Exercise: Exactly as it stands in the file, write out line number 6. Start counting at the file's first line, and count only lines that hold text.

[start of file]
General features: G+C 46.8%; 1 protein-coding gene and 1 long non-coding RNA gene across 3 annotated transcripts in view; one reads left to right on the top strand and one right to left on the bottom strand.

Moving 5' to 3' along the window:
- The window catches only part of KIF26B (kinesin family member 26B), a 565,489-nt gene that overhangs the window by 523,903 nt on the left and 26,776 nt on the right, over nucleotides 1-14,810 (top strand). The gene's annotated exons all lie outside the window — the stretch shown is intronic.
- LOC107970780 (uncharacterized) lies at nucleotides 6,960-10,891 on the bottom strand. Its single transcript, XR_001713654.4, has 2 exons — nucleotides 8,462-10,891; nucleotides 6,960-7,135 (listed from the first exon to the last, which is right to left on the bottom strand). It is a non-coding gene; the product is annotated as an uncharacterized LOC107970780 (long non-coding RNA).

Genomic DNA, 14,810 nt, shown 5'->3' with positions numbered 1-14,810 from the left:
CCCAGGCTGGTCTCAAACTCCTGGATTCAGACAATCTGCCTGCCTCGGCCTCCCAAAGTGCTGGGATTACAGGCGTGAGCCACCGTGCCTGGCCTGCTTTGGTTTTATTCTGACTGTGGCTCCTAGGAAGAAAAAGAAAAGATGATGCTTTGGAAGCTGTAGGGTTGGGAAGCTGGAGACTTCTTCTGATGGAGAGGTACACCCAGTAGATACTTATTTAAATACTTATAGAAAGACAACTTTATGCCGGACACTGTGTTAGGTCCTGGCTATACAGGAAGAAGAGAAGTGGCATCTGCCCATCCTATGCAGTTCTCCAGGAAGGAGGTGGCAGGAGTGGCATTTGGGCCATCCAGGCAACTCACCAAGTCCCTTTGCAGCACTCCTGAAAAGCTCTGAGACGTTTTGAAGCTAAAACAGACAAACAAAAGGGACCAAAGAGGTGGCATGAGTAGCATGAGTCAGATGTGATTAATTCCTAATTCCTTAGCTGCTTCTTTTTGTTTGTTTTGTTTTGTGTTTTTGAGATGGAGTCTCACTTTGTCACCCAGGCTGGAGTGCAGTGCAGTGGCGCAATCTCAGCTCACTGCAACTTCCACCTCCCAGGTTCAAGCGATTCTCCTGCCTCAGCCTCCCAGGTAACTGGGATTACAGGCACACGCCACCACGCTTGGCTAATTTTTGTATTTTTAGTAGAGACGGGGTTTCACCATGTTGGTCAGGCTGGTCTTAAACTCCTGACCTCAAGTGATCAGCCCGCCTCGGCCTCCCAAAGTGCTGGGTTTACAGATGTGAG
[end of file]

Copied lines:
CCCAGGCTGGTCTCAAACTCCTGGATTCAGACAATCTGCCTGCCTCGGCCTCCCAAAGTGCTGGGATTACAGGCGTGAGCCACCGTGCCTGGCCTGCTTTGGTTTTATTCTGACTGTGGCTCCTAGGAAGAAAAAGAAAAGATGATGCTTTGGAAGCTGTAGGGTTGGGAAGCTGGAGACTTCTTCTGATGGAGAGGTACACCCAGTAGATACTTATTTAAATACTTATAGAAAGACAACTTTATGCCGGACACTGTGTTAGGTCCTGGCTATACAGGAAGAAGAGAAGTGGCATCTGCCCATCCTATGCAGTTCTCCAGGAAGGAGGTGGCAGGAGTGGCATTTGGGCCATCCAGGCAACTCACCAAGTCCCTTTGCAGCACTCCTGAAAAGCTCTGAGACGTTTTGAAGCTAAAACAGACAAACAAAAGGGACCAAAGAGGTGGCATGAGTAGCATGAGTCAGATGTGATTAATTCCTAATTCCTTAGCTGCTTCTTTTTGTTTGTTTTGTTTTGTGTTTTTGAGATGGAGTCTCACTTTGTCACCCAGGCTGGAGTGCAGTGCAGTGGCGCAATCTCAGCTCACTGCAACTTCCACCTCCCAGGTTCAAGCGATTCTCCTGCCTCAGCCTCCCAGGTAACTGGGATTACAGGCACACGCCACCACGCTTGGCTAATTTTTGTATTTTTAGTAGAGACGGGGTTTCACCATGTTGGTCAGGCTGGTCTTAAACTCCTGACCTCAAGTGATCAGCCCGCCTCGGCCTCCCAAAGTGCTGGGTTTACAGATGTGAG